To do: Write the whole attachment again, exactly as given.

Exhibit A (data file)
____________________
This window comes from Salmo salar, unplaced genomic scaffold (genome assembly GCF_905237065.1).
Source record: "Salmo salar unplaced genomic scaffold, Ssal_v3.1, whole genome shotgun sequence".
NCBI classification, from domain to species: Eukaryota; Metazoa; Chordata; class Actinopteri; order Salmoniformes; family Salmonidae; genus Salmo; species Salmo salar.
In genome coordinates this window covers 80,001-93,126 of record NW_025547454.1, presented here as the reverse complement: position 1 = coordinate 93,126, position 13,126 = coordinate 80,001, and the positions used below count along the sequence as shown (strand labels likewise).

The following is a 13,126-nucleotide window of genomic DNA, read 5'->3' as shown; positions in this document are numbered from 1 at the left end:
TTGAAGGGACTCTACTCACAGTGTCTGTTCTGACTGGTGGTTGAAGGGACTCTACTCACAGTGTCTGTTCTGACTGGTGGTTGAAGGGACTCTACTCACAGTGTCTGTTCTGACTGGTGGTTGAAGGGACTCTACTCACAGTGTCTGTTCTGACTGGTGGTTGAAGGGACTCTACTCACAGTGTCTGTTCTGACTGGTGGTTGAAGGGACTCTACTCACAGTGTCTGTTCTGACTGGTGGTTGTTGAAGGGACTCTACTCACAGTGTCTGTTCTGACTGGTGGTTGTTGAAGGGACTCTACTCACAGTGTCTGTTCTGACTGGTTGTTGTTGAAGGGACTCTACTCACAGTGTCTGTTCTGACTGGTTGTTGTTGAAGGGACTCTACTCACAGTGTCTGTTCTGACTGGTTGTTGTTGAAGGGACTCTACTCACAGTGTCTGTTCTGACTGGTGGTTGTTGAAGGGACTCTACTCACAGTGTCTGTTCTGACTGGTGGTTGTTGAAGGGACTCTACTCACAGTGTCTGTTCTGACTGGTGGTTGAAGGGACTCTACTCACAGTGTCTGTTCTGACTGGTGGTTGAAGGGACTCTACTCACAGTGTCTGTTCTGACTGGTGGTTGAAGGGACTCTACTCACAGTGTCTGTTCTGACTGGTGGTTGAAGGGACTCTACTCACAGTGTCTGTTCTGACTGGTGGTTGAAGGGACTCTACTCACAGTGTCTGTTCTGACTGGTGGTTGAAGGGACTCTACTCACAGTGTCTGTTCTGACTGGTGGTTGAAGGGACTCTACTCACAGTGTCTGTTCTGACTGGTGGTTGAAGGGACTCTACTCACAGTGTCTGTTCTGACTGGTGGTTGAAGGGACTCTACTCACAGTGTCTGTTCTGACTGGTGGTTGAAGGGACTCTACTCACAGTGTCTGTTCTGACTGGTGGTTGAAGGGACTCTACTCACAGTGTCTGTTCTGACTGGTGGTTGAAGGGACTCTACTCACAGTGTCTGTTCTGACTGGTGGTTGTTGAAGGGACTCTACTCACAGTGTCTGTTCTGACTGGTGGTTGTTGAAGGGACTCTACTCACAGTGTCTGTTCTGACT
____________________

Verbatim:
This window comes from Salmo salar, unplaced genomic scaffold (genome assembly GCF_905237065.1).
Source record: "Salmo salar unplaced genomic scaffold, Ssal_v3.1, whole genome shotgun sequence".
NCBI classification, from domain to species: Eukaryota; Metazoa; Chordata; class Actinopteri; order Salmoniformes; family Salmonidae; genus Salmo; species Salmo salar.
In genome coordinates this window covers 80,001-93,126 of record NW_025547454.1, presented here as the reverse complement: position 1 = coordinate 93,126, position 13,126 = coordinate 80,001, and the positions used below count along the sequence as shown (strand labels likewise).

The following is a 13,126-nucleotide window of genomic DNA, read 5'->3' as shown; positions in this document are numbered from 1 at the left end:
TTGAAGGGACTCTACTCACAGTGTCTGTTCTGACTGGTGGTTGAAGGGACTCTACTCACAGTGTCTGTTCTGACTGGTGGTTGAAGGGACTCTACTCACAGTGTCTGTTCTGACTGGTGGTTGAAGGGACTCTACTCACAGTGTCTGTTCTGACTGGTGGTTGAAGGGACTCTACTCACAGTGTCTGTTCTGACTGGTGGTTGAAGGGACTCTACTCACAGTGTCTGTTCTGACTGGTGGTTGTTGAAGGGACTCTACTCACAGTGTCTGTTCTGACTGGTGGTTGTTGAAGGGACTCTACTCACAGTGTCTGTTCTGACTGGTTGTTGTTGAAGGGACTCTACTCACAGTGTCTGTTCTGACTGGTTGTTGTTGAAGGGACTCTACTCACAGTGTCTGTTCTGACTGGTTGTTGTTGAAGGGACTCTACTCACAGTGTCTGTTCTGACTGGTGGTTGTTGAAGGGACTCTACTCACAGTGTCTGTTCTGACTGGTGGTTGTTGAAGGGACTCTACTCACAGTGTCTGTTCTGACTGGTGGTTGAAGGGACTCTACTCACAGTGTCTGTTCTGACTGGTGGTTGAAGGGACTCTACTCACAGTGTCTGTTCTGACTGGTGGTTGAAGGGACTCTACTCACAGTGTCTGTTCTGACTGGTGGTTGAAGGGACTCTACTCACAGTGTCTGTTCTGACTGGTGGTTGAAGGGACTCTACTCACAGTGTCTGTTCTGACTGGTGGTTGAAGGGACTCTACTCACAGTGTCTGTTCTGACTGGTGGTTGAAGGGACTCTACTCACAGTGTCTGTTCTGACTGGTGGTTGAAGGGACTCTACTCACAGTGTCTGTTCTGACTGGTGGTTGAAGGGACTCTACTCACAGTGTCTGTTCTGACTGGTGGTTGAAGGGACTCTACTCACAGTGTCTGTTCTGACTGGTGGTTGAAGGGACTCTACTCACAGTGTCTGTTCTGACTGGTGGTTGAAGGGACTCTACTCACAGTGTCTGTTCTGACTGGTGGTTGTTGAAGGGACTCTACTCACAGTGTCTGTTCTGACTGGTGGTTGTTGAAGGGACTCTACTCACAGTGTCTGTTCTGACT